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View: Market drives SME financing


Narendra Modi recently announced that GoI will recruit 10 lakh personnel in 18 months. Interestingly, the central PSUs have close to 8.5 lakh job vacancies. Such initiatives may add some momentum in the short-term, but are artificial solutions to the unemployment problem in the long run. An organic way to revitalise the job creation process is to support SMEs, the second largest job creators after agriculture in India, which account for 45% of industrial activities that are resource and labor intensive.

However, SMEs face a critical problem that effects their very survival: funding their working capital requirements. It also puts supply chains at risk as it effects the downstream activities, that is manufacturing and sales of large companies.

Our governments have tried out several policies to solve this problem but without much success. The common approach is a quota of priority loans to SMEs. For instance, the PMMY (MUDRA) scheme introduced in 2015. The scheme has led to rising bad debts and yet not solved the fundamental problem. Technology-enabled solutions have been deployed too. A good example is the TReDS platform that enables bill discounting. The platform is still in the nascent stages with slow adoption by both large buyers and SMEs. While the government is putting great efforts into expanding its footprint, it is still not able to create seamless experiences for all the users.

Current solutions are linear — government-led and delivered through the traditional banking system. However, the application of technology and data, coupled with new business models, allows new market-driven models to evolve.

Bank-led models

Large banks (individual or consortia) can develop digital interfaces connecting all the players in the supply-chains. Such platforms can enable seamless end-to-end journeys that cover procurement, invoicing and financing. For large banks, especially the public sector, this gives an opportunity to enter the digital era.

The advantages to this model are:

  1. It allows banks to strategically play in the increasingly attractive supply-chain financing market (estimated at $2 trillion globally)
  2. It allows them to integrate with the modern supply-chains that are interconnected and digital, and
  3. It enables greater participation of the SMEs given their familiarity with the banking system.

Fintech platforms

For the common man, the term ‘fintech’ is typically associated with consumer-facing products such as mobile payment systems. However, fintech platforms, have the hunger and the technological capabilities to create innovative financial products for business customers too.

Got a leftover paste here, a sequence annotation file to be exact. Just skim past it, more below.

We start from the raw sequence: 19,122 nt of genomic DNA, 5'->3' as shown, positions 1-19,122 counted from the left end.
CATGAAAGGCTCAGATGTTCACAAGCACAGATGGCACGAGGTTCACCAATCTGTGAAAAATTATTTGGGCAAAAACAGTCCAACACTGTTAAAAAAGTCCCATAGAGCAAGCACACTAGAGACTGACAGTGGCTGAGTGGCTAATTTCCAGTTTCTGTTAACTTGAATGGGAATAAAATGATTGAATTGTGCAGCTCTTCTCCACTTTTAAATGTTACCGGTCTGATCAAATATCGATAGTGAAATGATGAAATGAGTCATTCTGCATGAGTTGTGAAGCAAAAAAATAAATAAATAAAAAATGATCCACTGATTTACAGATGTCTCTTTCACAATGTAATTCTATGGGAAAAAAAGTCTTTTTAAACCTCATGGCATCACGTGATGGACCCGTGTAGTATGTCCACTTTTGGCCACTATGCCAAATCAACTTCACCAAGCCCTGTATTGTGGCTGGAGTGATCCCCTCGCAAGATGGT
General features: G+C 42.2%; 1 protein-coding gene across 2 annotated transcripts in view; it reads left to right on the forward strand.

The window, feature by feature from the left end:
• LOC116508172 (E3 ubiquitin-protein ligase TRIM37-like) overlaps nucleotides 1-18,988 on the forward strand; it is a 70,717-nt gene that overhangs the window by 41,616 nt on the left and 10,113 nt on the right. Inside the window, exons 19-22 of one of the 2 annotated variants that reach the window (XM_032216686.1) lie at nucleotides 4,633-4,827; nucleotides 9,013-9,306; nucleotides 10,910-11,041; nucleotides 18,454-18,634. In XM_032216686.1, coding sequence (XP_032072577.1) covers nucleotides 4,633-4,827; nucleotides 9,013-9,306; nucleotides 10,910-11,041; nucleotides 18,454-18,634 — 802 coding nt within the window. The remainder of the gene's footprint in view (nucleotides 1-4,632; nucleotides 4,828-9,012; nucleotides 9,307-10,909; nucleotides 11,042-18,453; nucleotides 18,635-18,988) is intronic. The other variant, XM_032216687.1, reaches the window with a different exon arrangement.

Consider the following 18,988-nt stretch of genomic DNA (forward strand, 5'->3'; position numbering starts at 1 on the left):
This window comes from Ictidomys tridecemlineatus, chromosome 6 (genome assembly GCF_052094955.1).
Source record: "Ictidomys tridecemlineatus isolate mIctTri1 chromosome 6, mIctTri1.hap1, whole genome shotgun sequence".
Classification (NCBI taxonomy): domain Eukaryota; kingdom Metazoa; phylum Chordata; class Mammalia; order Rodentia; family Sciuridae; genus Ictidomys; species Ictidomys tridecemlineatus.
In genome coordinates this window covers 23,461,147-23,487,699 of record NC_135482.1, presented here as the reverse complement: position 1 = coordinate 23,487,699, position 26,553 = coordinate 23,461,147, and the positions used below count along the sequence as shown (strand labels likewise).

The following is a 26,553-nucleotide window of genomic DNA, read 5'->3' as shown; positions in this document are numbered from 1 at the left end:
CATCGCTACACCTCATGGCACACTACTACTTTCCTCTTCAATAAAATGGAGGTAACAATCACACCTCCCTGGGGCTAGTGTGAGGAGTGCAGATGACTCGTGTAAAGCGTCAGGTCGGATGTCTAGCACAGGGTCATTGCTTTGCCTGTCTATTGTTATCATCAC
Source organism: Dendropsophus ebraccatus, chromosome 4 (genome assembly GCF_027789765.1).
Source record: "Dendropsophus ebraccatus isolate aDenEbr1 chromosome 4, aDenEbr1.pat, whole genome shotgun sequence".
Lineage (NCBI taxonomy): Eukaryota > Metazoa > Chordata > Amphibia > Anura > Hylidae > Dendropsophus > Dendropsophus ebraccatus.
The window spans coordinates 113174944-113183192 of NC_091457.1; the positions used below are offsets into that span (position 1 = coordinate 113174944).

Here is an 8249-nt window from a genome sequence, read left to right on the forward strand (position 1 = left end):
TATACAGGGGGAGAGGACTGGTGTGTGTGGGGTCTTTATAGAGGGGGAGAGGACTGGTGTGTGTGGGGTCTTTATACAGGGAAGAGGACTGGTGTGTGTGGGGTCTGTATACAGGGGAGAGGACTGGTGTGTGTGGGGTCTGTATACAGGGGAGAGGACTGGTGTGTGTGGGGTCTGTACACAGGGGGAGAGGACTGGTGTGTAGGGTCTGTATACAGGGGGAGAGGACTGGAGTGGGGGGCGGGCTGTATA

One such product is ‘dynamic discounting’ – a data-driven method for buyers to make early payments to suppliers in return for a discount on the invoices. On one hand, the platforms partner with the banks to underwrite the payments. At the same time, they provide the option to bypass the banking system since buyers can use their own surplus funds to pay the suppliers.

This model has several advantages:

1) Buyers get greater returns on their idle treasury funds as opposed to investing in traditional financial products, 2) Buyers ensure viability of their suppliers and in the process the health of their own supply-chains, and c) the suppliers free up their liquidity faster without relying on loans from banks or private lending markets.

Industry-specific niche models

Different industries have unique dynamics when it comes to supplier relationships, payment terms, and creditworthiness. Automobile firms develop strategic relationships to an extent where they invest heavily in their suppliers’ business processes and manufacturing capabilities.

On the other hand, raw materials are commodities in the cement industry. Hence, the industry operates on a cash and carry basis. Niche-systems must evolve within industries to establish financing best practices and workflows. For instance, B2B ecommerce marketplaces provide working capital solutions in partnership with banks/NBFCs. Such systems allow the suppliers to be paid instantly but allow credit to the buyers resulting in working capital flexibility.

The system is based on internal data that tracks the transaction histories of both the parties. But the same data can be used by the banks for financing decisions even beyond the platform.

It is time to move beyond one-size-fits-all methods. All the key players mentioned earlier now have the ability to create an ecosystem within which all the models can co-exist and thrive. Such an ecosystem can integrate with external systems such as ERPs, SME credit-rating systems and the GST network. These are all critical data inputs to support seamless end-to-end financing journeys. More importantly, enable flexibility, speed and contextualization to all the stakeholders.

GoI and RBI still have a major role to play as enablers. Since ‘digital’ will play an outsized role in the evolution these models, the government can help create B2B technology standards and application interfaces that allow interoperability between diverse platforms (similar to how BHIM UPI revolutionised mobile payments in the B2C space).

Regulatory rationalisation in consultation with various stakeholders is desirable. Financial institutions including fintech platforms are heavily regulated and scrutinised. While some regulations are necessary, others stifle innovation.

GoI must play a role in education and outreach by developing newer segmentation models of SMEs based on industry type, funding requirements, and capabilities. Provide them with decision making tools on how to mix and match various financing models.

(Racherla and Velamuri are professor of marketing and dean, respectively, Mahindra University, Hyderabad, Telangana)



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